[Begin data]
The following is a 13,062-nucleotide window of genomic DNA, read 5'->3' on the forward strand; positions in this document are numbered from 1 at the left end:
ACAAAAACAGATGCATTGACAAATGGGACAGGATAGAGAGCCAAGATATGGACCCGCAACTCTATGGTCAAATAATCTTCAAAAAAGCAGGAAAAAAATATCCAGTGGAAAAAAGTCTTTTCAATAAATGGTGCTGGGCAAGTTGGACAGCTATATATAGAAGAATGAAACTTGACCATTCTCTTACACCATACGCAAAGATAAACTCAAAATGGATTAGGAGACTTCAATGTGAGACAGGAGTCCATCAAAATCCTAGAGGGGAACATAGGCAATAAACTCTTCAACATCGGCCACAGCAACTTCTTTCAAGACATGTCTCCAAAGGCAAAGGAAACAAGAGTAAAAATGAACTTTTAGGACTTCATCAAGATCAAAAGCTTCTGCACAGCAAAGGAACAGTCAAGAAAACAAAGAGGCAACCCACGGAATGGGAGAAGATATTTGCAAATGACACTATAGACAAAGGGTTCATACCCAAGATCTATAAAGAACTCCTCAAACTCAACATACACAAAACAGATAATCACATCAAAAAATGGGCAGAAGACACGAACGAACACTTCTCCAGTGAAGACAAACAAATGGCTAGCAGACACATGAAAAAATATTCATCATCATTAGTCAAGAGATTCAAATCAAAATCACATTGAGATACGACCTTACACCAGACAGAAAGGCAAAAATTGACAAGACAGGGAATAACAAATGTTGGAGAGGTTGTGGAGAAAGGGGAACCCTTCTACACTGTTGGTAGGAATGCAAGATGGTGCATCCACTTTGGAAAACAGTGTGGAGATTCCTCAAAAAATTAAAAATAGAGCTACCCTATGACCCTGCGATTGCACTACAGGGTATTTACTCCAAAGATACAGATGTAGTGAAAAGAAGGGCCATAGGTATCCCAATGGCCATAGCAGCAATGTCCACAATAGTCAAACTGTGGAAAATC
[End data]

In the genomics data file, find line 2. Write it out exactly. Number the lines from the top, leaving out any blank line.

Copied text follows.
ACAAAAACAGATGCATTGACAAATGGGACAGGATAGAGAGCCAAGATATGGACCCGCAACTCTATGGTCAAATAATCTTCAAAAAAGCAGGAAAAAAATATCCAGTGGAAAAAAGTCTTTTCAATAAATGGTGCTGGGCAAGTTGGACAGCTATATATAGAAGAATGAAACTTGACCATTCTCTTACACCATACGCAAAGATAAACTCAAAATGGATTAGGAGACTTCAATGTGAGACAGGAGTCCATCAAAATCCTAGAGGGGAACATAGGCAATAAACTCTTCAACATCGGCCACAGCAACTTCTTTCAAGACATGTCTCCAAAGGCAAAGGAAACAAGAGTAAAAATGAACTTTTAGGACTTCATCAAGATCAAAAGCTTCTGCACAGCAAAGGAACAGTCAAGAAAACAAAGAGGCAACCCACGGAATGGGAGAAGATATTTGCAAATGACACTATAGACAAAGGGTTCATACCCAAGATCTATAAAGAACTCCTCAAACTCAACATACACAAAACAGATAATCACATCAAAAAATGGGCAGAAGACACGAACGAACACTTCTCCAGTGAAGACAAACAAATGGCTAGCAGACACATGAAAAAATATTCATCATCATTAGTCAAGAGATTCAAATCAAAATCACATTGAGATACGACCTTACACCAGACAGAAAGGCAAAAATTGACAAGACAGGGAATAACAAATGTTGGAGAGGTTGTGGAGAAAGGGGAACCCTTCTACACTGTTGGTAGGAATGCAAGATGGTGCATCCACTTTGGAAAACAGTGTGGAGATTCCTCAAAAAATTAAAAATAGAGCTACCCTATGACCCTGCGATTGCACTACAGGGTATTTACTCCAAAGATACAGATGTAGTGAAAAGAAGGGCCATAGGTATCCCAATGGCCATAGCAGCAATGTCCACAATAGTCAAACTGTGGAAAATC